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Saturday, March 25, 2017

Book Review: The Ecology of Commerce

Posted by Tim Stobbs on December 12, 2008

Alright I finally got around to reading The Ecology of Commerce by Paul Hawken after it being recommened to me by a couple of different people.  I have to admit after reading it I’m in a bit of a like/hate frame of mind over the book.

On one hand the book is a bit over idealistic which I hate.  There seems to be a bit of if we just do this idea we will solve all the worlds ills attitude running in the book.  I don’t have a problem with people being hopeful or positive about change the world, but Paul was really over doing it at points.  So that turned me off a bit near the start.

On the other hand the author obviously knows government isn’t going to solve the worlds problems, you need to get business on side.  He rightly points out business is great at setting a price on something.  The market is truly excellent at setting a price that works for everyone.  At the same time business sucks at taking into account the true cost of some items (like producing a chemical which is toxic to all life and doesn’t break down), which is where government is required to help initially set only the cost on.

So Paul suggests we put in green taxes on everything toxic and hazardous from pesticides to excess carbon dioxide and then take the money and provide income tax breaks (if the idea sounds familar, it should be, it is like the Liberal Green Shift, but expanded).  Rather than shoving it down business all at once, he suggest a 20 year sliding scale to let everyone slowly adjust to it.  Which I think is a great idea.  The long term goal of the green taxes is to provide customers with real prices which reflect secondary environment costs in the products they buy and to reduce income taxes to zero towards the end.

Then to shift resource companies from trying to extract everything at once and fighting conservation changes, Paul suggest altering their business model.  You transform them into hybrid enterprises where you give them a limited monopoly in exchange for certain regulations and a fixed profit.  Then you put a carrot out there for them to curb usage.  You see right now a power company can only grow if they sell more power, but if you give them a fixed benefit for reducing their customer usage (a ‘negawatt’) the company would actually do more to balance the existing supply and demand within their area.  It would make sense for them to give customers CFL’s and pay them to get a new efficent fridge.

The exciting part of this idea is when you expand the idea it to oil companies.  You offer them a ‘negabarrel’ price incentive, so for every barrel of oil they reduce our usage on they get a set price in a year.  So rather than having Exxon fight about higher fuel effiency standards for cars they would actually be supporting them.  Also Exxon gets to keep more of its oil reverse which will result in a better long term payout from the company for investors.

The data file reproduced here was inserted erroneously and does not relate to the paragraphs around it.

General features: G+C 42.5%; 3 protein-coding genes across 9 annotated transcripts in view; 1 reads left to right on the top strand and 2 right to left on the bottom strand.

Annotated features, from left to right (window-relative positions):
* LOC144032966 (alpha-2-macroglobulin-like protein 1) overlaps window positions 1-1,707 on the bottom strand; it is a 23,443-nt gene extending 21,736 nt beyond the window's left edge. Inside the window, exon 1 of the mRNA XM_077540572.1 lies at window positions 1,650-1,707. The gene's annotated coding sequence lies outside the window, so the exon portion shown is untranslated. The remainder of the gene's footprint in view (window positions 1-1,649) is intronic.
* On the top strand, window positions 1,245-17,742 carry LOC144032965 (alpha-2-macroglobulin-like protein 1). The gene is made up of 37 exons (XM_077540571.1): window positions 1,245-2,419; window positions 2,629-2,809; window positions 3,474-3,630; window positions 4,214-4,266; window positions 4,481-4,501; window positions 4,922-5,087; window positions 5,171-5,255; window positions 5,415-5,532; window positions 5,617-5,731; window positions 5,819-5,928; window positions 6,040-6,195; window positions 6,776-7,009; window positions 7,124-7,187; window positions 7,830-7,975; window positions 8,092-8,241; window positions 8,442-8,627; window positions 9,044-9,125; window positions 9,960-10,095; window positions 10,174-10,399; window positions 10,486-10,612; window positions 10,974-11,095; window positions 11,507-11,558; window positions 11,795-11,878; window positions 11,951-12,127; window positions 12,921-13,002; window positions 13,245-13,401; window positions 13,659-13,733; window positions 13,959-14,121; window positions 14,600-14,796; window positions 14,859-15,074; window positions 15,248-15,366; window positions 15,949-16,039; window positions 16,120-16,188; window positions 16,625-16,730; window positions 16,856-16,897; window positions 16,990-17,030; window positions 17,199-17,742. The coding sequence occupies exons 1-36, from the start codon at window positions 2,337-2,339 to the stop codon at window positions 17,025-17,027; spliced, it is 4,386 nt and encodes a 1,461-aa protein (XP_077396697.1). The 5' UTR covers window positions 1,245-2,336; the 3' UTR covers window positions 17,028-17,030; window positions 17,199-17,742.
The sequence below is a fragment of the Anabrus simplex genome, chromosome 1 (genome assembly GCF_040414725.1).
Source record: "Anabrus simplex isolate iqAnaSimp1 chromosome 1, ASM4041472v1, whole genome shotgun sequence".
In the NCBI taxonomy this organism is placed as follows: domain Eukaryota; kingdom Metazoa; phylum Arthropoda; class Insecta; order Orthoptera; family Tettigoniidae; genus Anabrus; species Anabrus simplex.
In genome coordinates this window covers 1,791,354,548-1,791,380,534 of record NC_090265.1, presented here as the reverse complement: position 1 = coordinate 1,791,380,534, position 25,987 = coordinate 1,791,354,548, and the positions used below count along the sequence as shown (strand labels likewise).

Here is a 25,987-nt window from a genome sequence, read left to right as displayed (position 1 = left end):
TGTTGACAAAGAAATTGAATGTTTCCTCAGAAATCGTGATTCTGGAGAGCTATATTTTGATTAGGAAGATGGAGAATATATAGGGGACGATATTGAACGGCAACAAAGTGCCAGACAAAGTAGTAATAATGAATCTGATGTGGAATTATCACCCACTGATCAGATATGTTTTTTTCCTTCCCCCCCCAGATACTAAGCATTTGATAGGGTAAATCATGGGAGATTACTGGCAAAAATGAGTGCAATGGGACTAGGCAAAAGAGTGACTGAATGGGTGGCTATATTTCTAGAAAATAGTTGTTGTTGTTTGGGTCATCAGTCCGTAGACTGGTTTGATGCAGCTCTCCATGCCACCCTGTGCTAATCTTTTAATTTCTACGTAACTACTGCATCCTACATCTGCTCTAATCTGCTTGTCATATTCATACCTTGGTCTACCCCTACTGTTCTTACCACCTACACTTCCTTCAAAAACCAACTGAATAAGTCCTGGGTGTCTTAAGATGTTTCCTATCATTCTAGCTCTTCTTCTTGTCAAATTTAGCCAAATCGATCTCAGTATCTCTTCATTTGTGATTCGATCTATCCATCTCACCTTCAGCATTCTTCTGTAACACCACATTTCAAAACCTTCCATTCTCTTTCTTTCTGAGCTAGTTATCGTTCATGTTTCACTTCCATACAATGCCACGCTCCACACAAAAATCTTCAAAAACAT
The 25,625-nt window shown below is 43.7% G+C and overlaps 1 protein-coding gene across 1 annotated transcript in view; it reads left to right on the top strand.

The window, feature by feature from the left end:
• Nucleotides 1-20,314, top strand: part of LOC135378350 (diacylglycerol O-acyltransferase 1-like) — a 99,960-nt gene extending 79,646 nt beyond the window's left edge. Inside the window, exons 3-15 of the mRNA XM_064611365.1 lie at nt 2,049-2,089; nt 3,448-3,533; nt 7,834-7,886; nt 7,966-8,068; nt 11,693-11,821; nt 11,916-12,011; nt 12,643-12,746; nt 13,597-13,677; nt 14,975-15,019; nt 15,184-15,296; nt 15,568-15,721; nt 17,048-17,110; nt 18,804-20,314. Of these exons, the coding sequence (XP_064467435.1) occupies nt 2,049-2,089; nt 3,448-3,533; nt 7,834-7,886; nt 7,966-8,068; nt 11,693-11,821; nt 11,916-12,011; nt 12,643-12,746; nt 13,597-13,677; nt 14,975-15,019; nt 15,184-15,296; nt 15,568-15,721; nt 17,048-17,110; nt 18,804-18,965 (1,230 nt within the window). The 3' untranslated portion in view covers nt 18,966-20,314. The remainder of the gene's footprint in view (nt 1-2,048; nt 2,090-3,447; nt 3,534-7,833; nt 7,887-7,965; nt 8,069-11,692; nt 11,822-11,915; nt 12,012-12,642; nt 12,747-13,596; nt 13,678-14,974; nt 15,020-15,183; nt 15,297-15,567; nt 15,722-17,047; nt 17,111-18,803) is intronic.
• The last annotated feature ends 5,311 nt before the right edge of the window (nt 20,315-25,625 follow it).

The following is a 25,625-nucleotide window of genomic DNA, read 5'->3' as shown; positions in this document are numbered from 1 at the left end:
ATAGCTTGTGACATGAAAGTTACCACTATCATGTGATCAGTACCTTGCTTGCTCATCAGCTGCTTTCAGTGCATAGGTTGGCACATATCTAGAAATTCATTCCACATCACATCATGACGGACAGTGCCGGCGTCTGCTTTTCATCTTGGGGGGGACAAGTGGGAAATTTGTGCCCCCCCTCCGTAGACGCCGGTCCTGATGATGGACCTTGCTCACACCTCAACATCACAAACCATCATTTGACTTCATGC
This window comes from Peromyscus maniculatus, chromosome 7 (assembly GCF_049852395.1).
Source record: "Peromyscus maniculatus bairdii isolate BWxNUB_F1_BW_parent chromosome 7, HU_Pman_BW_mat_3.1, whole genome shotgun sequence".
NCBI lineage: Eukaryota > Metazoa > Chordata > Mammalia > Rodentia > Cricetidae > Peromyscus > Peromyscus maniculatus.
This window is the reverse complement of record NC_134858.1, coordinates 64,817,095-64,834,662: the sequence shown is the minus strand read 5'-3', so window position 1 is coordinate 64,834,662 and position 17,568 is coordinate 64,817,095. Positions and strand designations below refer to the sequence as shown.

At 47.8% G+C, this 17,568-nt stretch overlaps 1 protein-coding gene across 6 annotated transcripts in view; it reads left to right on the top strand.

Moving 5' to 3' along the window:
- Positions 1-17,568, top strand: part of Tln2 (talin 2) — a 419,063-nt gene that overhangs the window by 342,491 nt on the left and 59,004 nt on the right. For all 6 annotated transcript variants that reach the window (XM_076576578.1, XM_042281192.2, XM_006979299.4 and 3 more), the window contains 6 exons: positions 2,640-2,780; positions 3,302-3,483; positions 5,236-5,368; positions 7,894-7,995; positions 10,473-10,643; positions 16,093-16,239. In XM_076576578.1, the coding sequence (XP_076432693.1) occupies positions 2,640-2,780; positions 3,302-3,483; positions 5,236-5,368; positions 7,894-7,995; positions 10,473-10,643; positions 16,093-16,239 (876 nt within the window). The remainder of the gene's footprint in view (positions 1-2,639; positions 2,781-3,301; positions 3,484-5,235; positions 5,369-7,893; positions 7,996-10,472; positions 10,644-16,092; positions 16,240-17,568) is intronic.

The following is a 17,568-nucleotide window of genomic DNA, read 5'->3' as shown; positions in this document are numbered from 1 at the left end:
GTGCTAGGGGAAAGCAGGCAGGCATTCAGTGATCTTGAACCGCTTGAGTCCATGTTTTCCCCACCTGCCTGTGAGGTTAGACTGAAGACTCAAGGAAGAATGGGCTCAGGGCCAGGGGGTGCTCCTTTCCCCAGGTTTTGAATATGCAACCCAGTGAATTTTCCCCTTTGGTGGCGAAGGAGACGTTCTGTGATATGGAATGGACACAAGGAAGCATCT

So on the business side the book Paul has some great ideas.  Yet overall the one idea I like the most was this: when faced with a choice take the path the leaves you the most options.  So in the case of carbon dioxide and global warming, we don’t know how much the earth can handle before things get really bad.  So rather than finding out, let’s scale back our usage now of fossil fuels and encourage a energy efficent economy.  If it turns out later than we are wrong we then still have a efficent economy and more resources that will last longer.  Overall you are still ahead.

So what are you thoughts on green taxes?  Good, bad, or ugly.  I like to hear them all.

Comments

2 Responses to “Book Review: The Ecology of Commerce”
  1. Goalhunter says:

    I love the idea of a real price. Whether you get that by imposing green taxes or not, I don’t know. Taxes funelled into the government scare me, even if the supposed route of the taxes is right back to the people as tax breaks.

    Perhaps we just give all the costs to the companies. That is, make laws to require companies to leave the Earth as they found it. That way, maybe they pollute to get something out of the ground, but then they have another business that removes said pollution. They solve their own problem, maybe getting to make money on both sides. On the other hand, if they can’t do it they can’t be in business.

  2. Alex says:

    Another book you should consider reading is Paul Hawkin’s “Natural Capitalism” (http://www.natcap.org/). It really made me realize how much of our supposed ‘capitalist’ society is subsidized by our government, and in much more subtle ways than is currently top of mind with the US banking and auto industry.

    I’ll add to that a blog post: http://www.monbiot.com/archives/2008/11/25/one-shot-left/ . Change is becoming more critical and and urgent every day.

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